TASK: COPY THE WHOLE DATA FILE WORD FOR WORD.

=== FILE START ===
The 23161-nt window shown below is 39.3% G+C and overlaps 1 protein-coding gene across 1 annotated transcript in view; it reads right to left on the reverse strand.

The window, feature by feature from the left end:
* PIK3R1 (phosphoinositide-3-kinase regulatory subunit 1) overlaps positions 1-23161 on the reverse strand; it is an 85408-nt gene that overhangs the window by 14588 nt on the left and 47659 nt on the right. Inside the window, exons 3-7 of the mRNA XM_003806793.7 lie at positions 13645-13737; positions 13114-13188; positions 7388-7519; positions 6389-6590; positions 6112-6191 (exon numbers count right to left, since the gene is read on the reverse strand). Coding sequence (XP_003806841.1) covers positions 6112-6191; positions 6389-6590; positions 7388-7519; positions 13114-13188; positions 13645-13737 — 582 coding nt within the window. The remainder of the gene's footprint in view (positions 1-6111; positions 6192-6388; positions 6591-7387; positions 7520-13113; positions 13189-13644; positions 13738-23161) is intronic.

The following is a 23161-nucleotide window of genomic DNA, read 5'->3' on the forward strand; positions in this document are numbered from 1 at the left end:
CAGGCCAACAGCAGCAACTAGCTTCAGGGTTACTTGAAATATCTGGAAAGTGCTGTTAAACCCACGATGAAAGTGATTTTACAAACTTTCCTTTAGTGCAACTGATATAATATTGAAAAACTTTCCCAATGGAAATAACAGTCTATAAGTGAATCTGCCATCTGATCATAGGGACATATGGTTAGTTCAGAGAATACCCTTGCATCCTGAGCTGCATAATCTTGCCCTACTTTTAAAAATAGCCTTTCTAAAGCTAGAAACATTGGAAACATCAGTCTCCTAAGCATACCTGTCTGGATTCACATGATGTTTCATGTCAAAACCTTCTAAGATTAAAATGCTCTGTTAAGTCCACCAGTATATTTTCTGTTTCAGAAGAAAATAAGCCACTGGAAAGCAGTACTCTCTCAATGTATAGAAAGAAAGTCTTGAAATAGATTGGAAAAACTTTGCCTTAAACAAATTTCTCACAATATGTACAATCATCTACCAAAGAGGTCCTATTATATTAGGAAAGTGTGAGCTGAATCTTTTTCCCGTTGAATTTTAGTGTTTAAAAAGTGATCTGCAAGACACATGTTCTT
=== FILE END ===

The 23161-nt window shown below is 39.3% G+C and overlaps 1 protein-coding gene across 1 annotated transcript in view; it reads right to left on the reverse strand.

The window, feature by feature from the left end:
* PIK3R1 (phosphoinositide-3-kinase regulatory subunit 1) overlaps positions 1-23161 on the reverse strand; it is an 85408-nt gene that overhangs the window by 14588 nt on the left and 47659 nt on the right. Inside the window, exons 3-7 of the mRNA XM_003806793.7 lie at positions 13645-13737; positions 13114-13188; positions 7388-7519; positions 6389-6590; positions 6112-6191 (exon numbers count right to left, since the gene is read on the reverse strand). Coding sequence (XP_003806841.1) covers positions 6112-6191; positions 6389-6590; positions 7388-7519; positions 13114-13188; positions 13645-13737 — 582 coding nt within the window. The remainder of the gene's footprint in view (positions 1-6111; positions 6192-6388; positions 6591-7387; positions 7520-13113; positions 13189-13644; positions 13738-23161) is intronic.

The following is a 23161-nucleotide window of genomic DNA, read 5'->3' on the forward strand; positions in this document are numbered from 1 at the left end:
CAGGCCAACAGCAGCAACTAGCTTCAGGGTTACTTGAAATATCTGGAAAGTGCTGTTAAACCCACGATGAAAGTGATTTTACAAACTTTCCTTTAGTGCAACTGATATAATATTGAAAAACTTTCCCAATGGAAATAACAGTCTATAAGTGAATCTGCCATCTGATCATAGGGACATATGGTTAGTTCAGAGAATACCCTTGCATCCTGAGCTGCATAATCTTGCCCTACTTTTAAAAATAGCCTTTCTAAAGCTAGAAACATTGGAAACATCAGTCTCCTAAGCATACCTGTCTGGATTCACATGATGTTTCATGTCAAAACCTTCTAAGATTAAAATGCTCTGTTAAGTCCACCAGTATATTTTCTGTTTCAGAAGAAAATAAGCCACTGGAAAGCAGTACTCTCTCAATGTATAGAAAGAAAGTCTTGAAATAGATTGGAAAAACTTTGCCTTAAACAAATTTCTCACAATATGTACAATCATCTACCAAAGAGGTCCTATTATATTAGGAAAGTGTGAGCTGAATCTTTTTCCCGTTGAATTTTAGTGTTTAAAAAGTGATCTGCAAGACACATGTTCTT